When the School District of Philadelphia removed the Morton McMichael Elementary from the list of schools that would close at the end of the year, parents of students at the school were thrilled.
“I was almost brought to tears,” Angela Jones said.
Jones, who lives on 34th Street near McMichael, walks her 6-year-old daughter to school each morning.
“When they were going to close the school, my daughter would have had to walk 20 something blocks to one of the other schools, twice a day,” Jones said. “I think they realized they couldn’t ask these children to do this alone or that it would be unfair to ask parents to have to figure it (transportation) out themselves.”
Jones, who doesn’t own a car, would have had to accompany her first grader to and from school, which she said wouldn’t have been realistic.
“They were so concerned with the financial aspect that they didn’t even think about how this would affect the people, but most importantly the children,” she said. “I have a job that I go to after she goes to school and am finished in time so that I can walk her home.”
DeWayne Drummonds, president of the Mantua Civic Association, said the McMichael School is isolated from others in the community. Drummonds said he believes this isolation was one of the main reasons school district officials decided to keep the school open.
“They realized that they couldn’t ask these kids to walk great deals of length to go to school,” Drummonds said. “It would have been especially difficult during the winter when parents would have to either drive or use public transportation and that would not have been fair.”
When McMichael was originally listed closure, officials at that school and parents created a community meeting report to send to the School Reform Commission to consider in its decision. The report stated that in the event the school closed, students who would transfer to Martha Washington Elementary School would have to walk 11 blocks, which is the equivalent to 21 minutes on foot. This route would also force the students to cross Lancaster Avenue, which officials said is one of the busiest arteries in the area.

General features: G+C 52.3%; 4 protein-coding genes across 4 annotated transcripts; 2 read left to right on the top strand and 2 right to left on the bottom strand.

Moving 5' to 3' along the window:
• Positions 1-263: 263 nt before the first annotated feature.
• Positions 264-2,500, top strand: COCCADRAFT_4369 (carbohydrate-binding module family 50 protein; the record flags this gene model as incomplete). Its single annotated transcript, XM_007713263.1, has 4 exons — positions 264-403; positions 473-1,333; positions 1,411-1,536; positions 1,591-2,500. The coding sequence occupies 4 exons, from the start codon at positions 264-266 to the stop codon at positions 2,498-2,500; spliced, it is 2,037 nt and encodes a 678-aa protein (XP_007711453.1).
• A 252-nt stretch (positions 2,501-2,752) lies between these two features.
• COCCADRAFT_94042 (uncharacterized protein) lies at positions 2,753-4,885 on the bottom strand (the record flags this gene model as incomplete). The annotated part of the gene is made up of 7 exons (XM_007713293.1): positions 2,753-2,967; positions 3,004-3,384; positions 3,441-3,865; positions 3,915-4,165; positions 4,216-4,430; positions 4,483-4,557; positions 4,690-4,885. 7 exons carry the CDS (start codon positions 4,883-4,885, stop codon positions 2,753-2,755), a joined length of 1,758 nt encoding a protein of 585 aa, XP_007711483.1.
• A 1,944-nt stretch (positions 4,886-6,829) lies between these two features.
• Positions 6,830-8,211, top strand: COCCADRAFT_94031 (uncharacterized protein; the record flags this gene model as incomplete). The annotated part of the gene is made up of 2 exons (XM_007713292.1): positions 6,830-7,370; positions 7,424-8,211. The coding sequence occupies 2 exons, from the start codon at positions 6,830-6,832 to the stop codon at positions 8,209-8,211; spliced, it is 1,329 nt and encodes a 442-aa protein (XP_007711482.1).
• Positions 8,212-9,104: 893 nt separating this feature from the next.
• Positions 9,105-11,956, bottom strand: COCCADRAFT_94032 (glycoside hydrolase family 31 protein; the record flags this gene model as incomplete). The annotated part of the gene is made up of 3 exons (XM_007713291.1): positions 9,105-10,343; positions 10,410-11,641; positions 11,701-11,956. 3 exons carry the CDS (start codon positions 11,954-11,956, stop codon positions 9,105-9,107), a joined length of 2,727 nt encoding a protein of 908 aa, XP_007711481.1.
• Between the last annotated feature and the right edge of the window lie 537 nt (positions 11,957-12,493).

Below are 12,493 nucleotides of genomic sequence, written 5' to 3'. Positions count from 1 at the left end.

Students who would have transferred to Mya Middle School would have had to walk 22 blocks. These students also would have been forced to cross Lancaster Avenue.
Finally, the students who would have attended the Alain Locke Elementary School would have had to walk 17 blocks. These students would have also had to cross Lancaster Avenue.
“It would have been unacceptable to ask these kids to walk over a mile to and from school each day,” Darby Robbins said.
Robbins, a Mantua resident, has a granddaughter in fourth grade at McMichael. She said that it would have put more pressure on parents, which would eventually affect the school district.
“Parents are busy getting ready in the morning,” Robbins said. “If they had to walk their kids to school, or even drive them, that would just be too time consuming,” she said. “I know many people who would be up at the district complaining.”
According to the school district, Samuel Powel and Charles R. Drew Elementary Schools are closer to McMichael than Washington, Mya and Locke. However, Powel is at maximum capacity due to its high-achieving status and Drew was closed last year.
Jerry Jordan, president of the Philadelphia Federation of Teachers, noted in a recent media interview that the school district is required to provide transportation for students who have to travel further than 1.5 mile, or if they have to cross a road that the state government considers hazardous. According to Jordan, McMichael is approximately 1.3 miles from both Washington and Locke. The state did not deem Lancaster Avenue dangerous. Therefore, transportation would not have been necessary.
According to the community meeting report presented to school district officials, McMichael has not seen a drastic decrease in enrollment over the past five years. While it lost six students at the end of the 2012 school year, it actually gained 30 students between the 2010-2011 and 2011-2012 school years. The report also states that it saw an increase of nine students during the current school year, bringing the total number of students to 377.
“The other parents I talked to didn’t understand why the school was originally closing,” Angela Jones said. “We thought they were closing the ones that had low enrollment, but I was told we gained students.”
According to statistics on the school district’s website, enrollment at McMichael is not much different than Washington. For example, Washington gained nine students in the past two years, which brings the total enrollment to 389.
Locke, however, has seen an increase of 79 students during the past two years, which brings the total enrollment to 516.
While Jones and Robbins said they are happy McMichael will remain open next year, they both agree it is bittersweet.
“I feel bad for the people who weren’t so lucky,” Jones said.
“Maybe they’ll hear some good news,” Robbins said. “You never know.”
The School District of Philadelphia and the Morton McMichael Elementary School did not respond to requests for comment.
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